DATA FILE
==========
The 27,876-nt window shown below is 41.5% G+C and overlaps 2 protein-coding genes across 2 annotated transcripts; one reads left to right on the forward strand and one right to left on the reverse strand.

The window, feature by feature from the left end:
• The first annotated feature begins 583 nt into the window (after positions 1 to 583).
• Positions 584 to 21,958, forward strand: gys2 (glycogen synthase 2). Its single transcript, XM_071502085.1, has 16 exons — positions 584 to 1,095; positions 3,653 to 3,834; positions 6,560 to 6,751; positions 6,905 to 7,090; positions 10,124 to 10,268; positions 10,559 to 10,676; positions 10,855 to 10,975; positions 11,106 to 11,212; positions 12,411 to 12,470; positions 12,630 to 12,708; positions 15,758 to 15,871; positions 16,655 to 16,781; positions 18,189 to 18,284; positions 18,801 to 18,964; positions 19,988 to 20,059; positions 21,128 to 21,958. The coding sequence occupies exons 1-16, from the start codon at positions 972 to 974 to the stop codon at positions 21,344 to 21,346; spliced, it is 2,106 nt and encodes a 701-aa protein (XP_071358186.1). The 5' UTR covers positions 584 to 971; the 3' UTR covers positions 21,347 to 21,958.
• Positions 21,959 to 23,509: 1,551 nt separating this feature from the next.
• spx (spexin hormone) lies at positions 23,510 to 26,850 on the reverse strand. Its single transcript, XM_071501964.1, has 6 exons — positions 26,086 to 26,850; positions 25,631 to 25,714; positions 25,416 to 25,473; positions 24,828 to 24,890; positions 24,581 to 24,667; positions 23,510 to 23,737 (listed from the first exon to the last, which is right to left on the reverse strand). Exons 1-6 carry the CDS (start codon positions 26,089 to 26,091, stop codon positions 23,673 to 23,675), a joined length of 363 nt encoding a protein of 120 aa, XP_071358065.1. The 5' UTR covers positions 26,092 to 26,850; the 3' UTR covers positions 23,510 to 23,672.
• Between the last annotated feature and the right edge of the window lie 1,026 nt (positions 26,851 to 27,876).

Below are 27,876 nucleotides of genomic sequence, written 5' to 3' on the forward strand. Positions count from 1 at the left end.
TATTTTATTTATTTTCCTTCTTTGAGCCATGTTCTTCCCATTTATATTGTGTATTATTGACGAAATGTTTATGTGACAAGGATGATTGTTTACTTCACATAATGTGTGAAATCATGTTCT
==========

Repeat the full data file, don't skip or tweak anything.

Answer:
The 27,876-nt window shown below is 41.5% G+C and overlaps 2 protein-coding genes across 2 annotated transcripts; one reads left to right on the forward strand and one right to left on the reverse strand.

The window, feature by feature from the left end:
• The first annotated feature begins 583 nt into the window (after positions 1 to 583).
• Positions 584 to 21,958, forward strand: gys2 (glycogen synthase 2). Its single transcript, XM_071502085.1, has 16 exons — positions 584 to 1,095; positions 3,653 to 3,834; positions 6,560 to 6,751; positions 6,905 to 7,090; positions 10,124 to 10,268; positions 10,559 to 10,676; positions 10,855 to 10,975; positions 11,106 to 11,212; positions 12,411 to 12,470; positions 12,630 to 12,708; positions 15,758 to 15,871; positions 16,655 to 16,781; positions 18,189 to 18,284; positions 18,801 to 18,964; positions 19,988 to 20,059; positions 21,128 to 21,958. The coding sequence occupies exons 1-16, from the start codon at positions 972 to 974 to the stop codon at positions 21,344 to 21,346; spliced, it is 2,106 nt and encodes a 701-aa protein (XP_071358186.1). The 5' UTR covers positions 584 to 971; the 3' UTR covers positions 21,347 to 21,958.
• Positions 21,959 to 23,509: 1,551 nt separating this feature from the next.
• spx (spexin hormone) lies at positions 23,510 to 26,850 on the reverse strand. Its single transcript, XM_071501964.1, has 6 exons — positions 26,086 to 26,850; positions 25,631 to 25,714; positions 25,416 to 25,473; positions 24,828 to 24,890; positions 24,581 to 24,667; positions 23,510 to 23,737 (listed from the first exon to the last, which is right to left on the reverse strand). Exons 1-6 carry the CDS (start codon positions 26,089 to 26,091, stop codon positions 23,673 to 23,675), a joined length of 363 nt encoding a protein of 120 aa, XP_071358065.1. The 5' UTR covers positions 26,092 to 26,850; the 3' UTR covers positions 23,510 to 23,672.
• Between the last annotated feature and the right edge of the window lie 1,026 nt (positions 26,851 to 27,876).

Below are 27,876 nucleotides of genomic sequence, written 5' to 3' on the forward strand. Positions count from 1 at the left end.
TATTTTATTTATTTTCCTTCTTTGAGCCATGTTCTTCCCATTTATATTGTGTATTATTGACGAAATGTTTATGTGACAAGGATGATTGTTTACTTCACATAATGTGTGAAATCATGTTCT